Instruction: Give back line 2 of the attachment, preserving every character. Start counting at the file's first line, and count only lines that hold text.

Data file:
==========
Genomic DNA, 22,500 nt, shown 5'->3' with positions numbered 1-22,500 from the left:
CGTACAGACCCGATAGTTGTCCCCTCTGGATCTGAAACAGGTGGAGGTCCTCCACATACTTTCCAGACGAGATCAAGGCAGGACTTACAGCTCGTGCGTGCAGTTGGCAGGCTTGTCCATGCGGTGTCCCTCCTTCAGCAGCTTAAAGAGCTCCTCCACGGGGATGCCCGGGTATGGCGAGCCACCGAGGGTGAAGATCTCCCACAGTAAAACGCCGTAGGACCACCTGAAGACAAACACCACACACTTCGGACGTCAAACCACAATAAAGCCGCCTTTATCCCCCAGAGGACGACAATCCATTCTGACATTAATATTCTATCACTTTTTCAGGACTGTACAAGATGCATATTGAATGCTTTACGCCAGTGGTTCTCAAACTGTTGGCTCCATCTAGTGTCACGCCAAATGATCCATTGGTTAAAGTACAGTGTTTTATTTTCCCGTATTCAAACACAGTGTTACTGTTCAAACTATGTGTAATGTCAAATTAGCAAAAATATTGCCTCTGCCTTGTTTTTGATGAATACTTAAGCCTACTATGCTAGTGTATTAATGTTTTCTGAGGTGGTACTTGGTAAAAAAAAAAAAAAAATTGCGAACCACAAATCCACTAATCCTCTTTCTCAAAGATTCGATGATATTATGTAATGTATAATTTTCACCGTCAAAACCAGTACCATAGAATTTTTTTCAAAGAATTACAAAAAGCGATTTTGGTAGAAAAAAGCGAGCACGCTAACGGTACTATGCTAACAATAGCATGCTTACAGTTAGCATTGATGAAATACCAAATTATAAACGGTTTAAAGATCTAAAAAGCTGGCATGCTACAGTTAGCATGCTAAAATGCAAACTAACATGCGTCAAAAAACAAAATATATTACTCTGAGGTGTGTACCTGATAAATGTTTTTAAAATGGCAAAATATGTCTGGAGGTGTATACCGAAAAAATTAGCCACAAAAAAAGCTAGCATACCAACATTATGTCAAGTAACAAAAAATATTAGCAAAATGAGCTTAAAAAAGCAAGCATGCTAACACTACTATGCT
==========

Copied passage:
CGTACAGACCCGATAGTTGTCCCCTCTGGATCTGAAACAGGTGGAGGTCCTCCACATACTTTCCAGACGAGATCAAGGCAGGACTTACAGCTCGTGCGTGCAGTTGGCAGGCTTGTCCATGCGGTGTCCCTCCTTCAGCAGCTTAAAGAGCTCCTCCACGGGGATGCCCGGGTATGGCGAGCCACCGAGGGTGAAGATCTCCCACAGTAAAACGCCGTAGGACCACCTGAAGACAAACACCACACACTTCGGACGTCAAACCACAATAAAGCCGCCTTTATCCCCCAGAGGACGACAATCCATTCTGACATTAATATTCTATCACTTTTTCAGGACTGTACAAGATGCATATTGAATGCTTTACGCCAGTGGTTCTCAAACTGTTGGCTCCATCTAGTGTCACGCCAAATGATCCATTGGTTAAAGTACAGTGTTTTATTTTCCCGTATTCAAACACAGTGTTACTGTTCAAACTATGTGTAATGTCAAATTAGCAAAAATATTGCCTCTGCCTTGTTTTTGATGAATACTTAAGCCTACTATGCTAGTGTATTAATGTTTTCTGAGGTGGTACTTGGTAAAAAAAAAAAAAAAATTGCGAACCACAAATCCACTAATCCTCTTTCTCAAAGATTCGATGATATTATGTAATGTATAATTTTCACCGTCAAAACCAGTACCATAGAATTTTTTTCAAAGAATTACAAAAAGCGATTTTGGTAGAAAAAAGCGAGCACGCTAACGGTACTATGCTAACAATAGCATGCTTACAGTTAGCATTGATGAAATACCAAATTATAAACGGTTTAAAGATCTAAAAAGCTGGCATGCTACAGTTAGCATGCTAAAATGCAAACTAACATGCGTCAAAAAACAAAATATATTACTCTGAGGTGTGTACCTGATAAATGTTTTTAAAATGGCAAAATATGTCTGGAGGTGTATACCGAAAAAATTAGCCACAAAAAAAGCTAGCATACCAACATTATGTCAAGTAACAAAAAATATTAGCAAAATGAGCTTAAAAAAGCAAGCATGCTAACACTACTATGCT